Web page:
This may seem like a no-brainer, but it’s a given that everyone wants an accurate rifle right? Of course, but there are many factors when thinking about accuracy that can make an accurate rifle, VERY accurate. First off, barrel length is a large part of the equation – the longer the bullet is in the barrel and taking advantage of the expanding gas, the faster it exits the barrel. The faster it exits, the flatter the trajectory the bullet will have, as well as how much outside factors such as wind or gravity will impact the bullet’s path.
Often with different barrel lengths, you will see rifles equipped with differing gas systems. Common systems are “Carbine”, “Rifle” and “Mid-Length.” The difference in these systems is where they are positioned along the barrel. A Carbine gas system is often found on shorter barrels and is closest to the base of the barrel. The Rifle gas system is placed closer to the end of the barrel. While Mid-length is somewhere in between.
What does this all mean? It means that each gas system bleeds off the hot gasses used to cycle the bolt at different times – Carbine earlier, Rifle later. This impacts the performance of the rifle. There is no “right” answer for the gas system, as each has pros and cons. Carbine length is very common and can lead to more all-around good performance. Mid-length and Rifle gas systems can lead to ever-so-slightly lighter recoil and a more pleasant shooting experience.
The difference to the average shooter can be minimal, that’s why, as the operator, you have to ask yourself “HOW accurate would I like to be? Then decide if you want to go with all-around rifle performance or higher accuracy.
Rifle Length - Gas Block positioned closer to the end.
Mid Length - Gas block positioned closer to the receiver.
Carbine Length - Gas block positioned closest to the receiver.
Many times this one factor can very significantly narrow down your choices. If you’re in the market for a very specific item versus an all-around rifle, chances are you already have a good idea of what your options are.
The Range Rifle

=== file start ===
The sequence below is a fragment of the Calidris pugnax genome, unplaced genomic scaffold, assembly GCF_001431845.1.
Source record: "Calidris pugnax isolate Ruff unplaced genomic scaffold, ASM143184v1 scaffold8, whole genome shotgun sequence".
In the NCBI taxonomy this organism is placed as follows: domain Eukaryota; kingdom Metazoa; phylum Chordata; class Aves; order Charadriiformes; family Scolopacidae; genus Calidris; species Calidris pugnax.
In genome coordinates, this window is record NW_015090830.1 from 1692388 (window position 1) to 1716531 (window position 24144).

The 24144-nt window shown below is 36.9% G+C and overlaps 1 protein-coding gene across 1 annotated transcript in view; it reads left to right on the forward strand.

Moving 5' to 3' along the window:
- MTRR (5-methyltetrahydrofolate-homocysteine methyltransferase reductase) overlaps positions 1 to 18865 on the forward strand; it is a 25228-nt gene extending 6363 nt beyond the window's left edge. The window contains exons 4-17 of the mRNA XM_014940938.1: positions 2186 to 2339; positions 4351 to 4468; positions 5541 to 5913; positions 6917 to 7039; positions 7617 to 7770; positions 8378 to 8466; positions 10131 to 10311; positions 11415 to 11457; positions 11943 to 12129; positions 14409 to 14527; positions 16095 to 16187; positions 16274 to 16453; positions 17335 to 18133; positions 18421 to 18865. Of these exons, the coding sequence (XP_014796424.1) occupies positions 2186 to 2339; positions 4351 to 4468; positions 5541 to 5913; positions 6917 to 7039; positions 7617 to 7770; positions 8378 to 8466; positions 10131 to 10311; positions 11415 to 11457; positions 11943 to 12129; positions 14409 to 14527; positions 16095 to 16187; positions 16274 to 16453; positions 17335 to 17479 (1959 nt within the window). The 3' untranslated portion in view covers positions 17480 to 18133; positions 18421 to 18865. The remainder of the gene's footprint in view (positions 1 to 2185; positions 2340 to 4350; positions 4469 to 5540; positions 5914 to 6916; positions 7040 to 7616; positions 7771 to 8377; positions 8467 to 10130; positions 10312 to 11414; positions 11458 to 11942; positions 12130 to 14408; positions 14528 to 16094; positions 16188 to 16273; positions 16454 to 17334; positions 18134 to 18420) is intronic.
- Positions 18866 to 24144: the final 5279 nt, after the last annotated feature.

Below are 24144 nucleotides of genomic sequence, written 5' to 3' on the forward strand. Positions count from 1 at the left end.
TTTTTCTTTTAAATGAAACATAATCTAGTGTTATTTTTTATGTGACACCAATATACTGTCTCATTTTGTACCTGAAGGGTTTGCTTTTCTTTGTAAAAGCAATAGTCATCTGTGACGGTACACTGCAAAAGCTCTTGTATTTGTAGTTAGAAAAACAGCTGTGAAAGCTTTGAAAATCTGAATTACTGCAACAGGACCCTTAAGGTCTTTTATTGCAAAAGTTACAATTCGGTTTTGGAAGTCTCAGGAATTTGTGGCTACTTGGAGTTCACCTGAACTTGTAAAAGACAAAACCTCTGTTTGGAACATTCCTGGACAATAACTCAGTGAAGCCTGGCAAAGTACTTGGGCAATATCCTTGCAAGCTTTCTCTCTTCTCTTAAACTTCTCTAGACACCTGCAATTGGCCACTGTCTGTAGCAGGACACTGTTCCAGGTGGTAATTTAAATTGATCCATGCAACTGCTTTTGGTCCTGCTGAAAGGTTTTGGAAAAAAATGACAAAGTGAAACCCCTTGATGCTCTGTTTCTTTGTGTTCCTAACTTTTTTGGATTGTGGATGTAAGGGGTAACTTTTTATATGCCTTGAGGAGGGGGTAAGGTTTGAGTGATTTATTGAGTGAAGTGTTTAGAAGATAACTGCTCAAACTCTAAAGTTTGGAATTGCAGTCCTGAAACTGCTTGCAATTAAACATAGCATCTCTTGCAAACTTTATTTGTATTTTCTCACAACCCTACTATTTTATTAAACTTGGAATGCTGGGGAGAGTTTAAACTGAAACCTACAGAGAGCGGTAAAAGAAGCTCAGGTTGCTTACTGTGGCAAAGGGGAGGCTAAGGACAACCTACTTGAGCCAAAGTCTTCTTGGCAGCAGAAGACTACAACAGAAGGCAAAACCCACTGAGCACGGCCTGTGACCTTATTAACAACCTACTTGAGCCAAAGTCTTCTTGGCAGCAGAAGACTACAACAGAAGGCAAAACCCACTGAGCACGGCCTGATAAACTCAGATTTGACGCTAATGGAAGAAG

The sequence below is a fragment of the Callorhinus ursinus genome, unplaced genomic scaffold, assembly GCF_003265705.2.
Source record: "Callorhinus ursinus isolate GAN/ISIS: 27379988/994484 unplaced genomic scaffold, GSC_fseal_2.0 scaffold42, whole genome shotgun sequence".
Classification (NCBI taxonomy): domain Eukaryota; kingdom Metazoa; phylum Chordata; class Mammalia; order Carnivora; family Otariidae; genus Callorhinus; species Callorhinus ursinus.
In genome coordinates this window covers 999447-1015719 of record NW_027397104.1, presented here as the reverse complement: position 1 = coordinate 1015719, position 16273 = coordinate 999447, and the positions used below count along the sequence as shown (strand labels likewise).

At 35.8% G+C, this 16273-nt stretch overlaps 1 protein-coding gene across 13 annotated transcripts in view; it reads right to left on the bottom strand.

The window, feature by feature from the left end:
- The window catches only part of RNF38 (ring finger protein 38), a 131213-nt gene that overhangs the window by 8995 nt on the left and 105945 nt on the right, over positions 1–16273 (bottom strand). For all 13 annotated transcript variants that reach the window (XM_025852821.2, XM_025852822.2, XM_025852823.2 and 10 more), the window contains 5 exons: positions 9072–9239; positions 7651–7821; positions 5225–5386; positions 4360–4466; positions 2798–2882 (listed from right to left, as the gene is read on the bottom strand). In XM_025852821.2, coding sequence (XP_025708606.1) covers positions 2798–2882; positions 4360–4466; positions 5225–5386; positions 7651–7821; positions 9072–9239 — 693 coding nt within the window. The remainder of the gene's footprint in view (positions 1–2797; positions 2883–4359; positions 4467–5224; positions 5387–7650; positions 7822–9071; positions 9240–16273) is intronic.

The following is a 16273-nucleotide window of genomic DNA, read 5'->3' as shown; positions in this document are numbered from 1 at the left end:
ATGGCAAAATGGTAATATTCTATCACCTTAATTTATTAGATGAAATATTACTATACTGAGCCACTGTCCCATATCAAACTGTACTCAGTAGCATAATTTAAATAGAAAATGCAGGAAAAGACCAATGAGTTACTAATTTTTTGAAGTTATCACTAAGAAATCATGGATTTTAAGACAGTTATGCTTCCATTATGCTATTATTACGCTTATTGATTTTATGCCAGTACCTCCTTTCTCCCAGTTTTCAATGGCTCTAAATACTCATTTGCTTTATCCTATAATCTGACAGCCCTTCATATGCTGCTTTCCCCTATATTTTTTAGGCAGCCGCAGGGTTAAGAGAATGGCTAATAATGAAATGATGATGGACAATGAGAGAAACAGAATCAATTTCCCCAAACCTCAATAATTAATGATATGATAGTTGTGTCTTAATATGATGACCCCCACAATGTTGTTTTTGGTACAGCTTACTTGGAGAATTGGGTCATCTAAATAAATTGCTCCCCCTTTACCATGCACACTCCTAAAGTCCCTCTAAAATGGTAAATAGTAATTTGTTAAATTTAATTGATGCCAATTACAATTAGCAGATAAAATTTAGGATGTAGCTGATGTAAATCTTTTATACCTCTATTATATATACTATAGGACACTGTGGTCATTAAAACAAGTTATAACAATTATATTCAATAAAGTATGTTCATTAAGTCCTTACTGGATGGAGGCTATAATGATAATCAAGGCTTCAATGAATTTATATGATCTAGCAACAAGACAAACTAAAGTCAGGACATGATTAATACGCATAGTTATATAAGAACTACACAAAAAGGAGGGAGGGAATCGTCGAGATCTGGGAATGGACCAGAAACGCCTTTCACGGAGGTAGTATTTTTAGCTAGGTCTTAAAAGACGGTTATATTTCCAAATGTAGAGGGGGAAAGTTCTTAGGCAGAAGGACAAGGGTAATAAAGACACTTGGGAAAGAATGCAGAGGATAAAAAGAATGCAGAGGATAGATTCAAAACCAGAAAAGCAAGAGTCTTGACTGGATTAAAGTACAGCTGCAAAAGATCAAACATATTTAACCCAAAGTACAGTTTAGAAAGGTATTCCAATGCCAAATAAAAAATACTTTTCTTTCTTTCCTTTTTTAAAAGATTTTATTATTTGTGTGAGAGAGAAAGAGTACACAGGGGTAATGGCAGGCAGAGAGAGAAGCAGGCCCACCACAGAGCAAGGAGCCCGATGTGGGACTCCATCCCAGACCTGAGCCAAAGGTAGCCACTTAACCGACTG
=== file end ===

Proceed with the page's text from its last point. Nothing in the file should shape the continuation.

Sometimes it’s just this simple: “I want a rifle I will enjoy shooting.” By enjoy you mean that the rifle will perform well in all categories, situations, and distances. Its weight is acceptable, the barrel isn’t cumbersome, it’s plenty accurate for 100-yard practice sessions, and the recoil is comfortable enough to shoot it all day if you wanted to.
The Performance Rifle
When accuracy is of utmost importance. You’ll want to focus more on barrel length and gas system, sacrificing weight or maneuverability. Caliber will also matter greatly to you, as often you may need to perform 500 yards and beyond, necessitating a step up to a larger caliber AR-10.
Whether it’s a long-distance opportunity at larger game or a closer encounter with a pest, what you are hunting can make a big difference. The AR-10 platform excels with many different caliber options for long-distance shots. Alternately, the AR-15 offers a couple of caliber options that are perfect for hunting smaller game or problematic feral populations.
The AR15 is a popular rifle to own and exercise your rights protected under the Second Amendment. Many firearm owners will purchase a rifle simply for the peace of mind, knowing it's there, securely stored in their safe.
Last but certainly not least. Color is oftentimes a secondary consideration, but it can be what makes the firearm truly feel like yours, so it can’t be overlooked. If you’re looking for an all-around rifle that has plenty of color options, the DDM4 V7 is perfect. For a higher-performing rifle, the DDM4 V7 Pro also has a few color options to make your firearm stand out.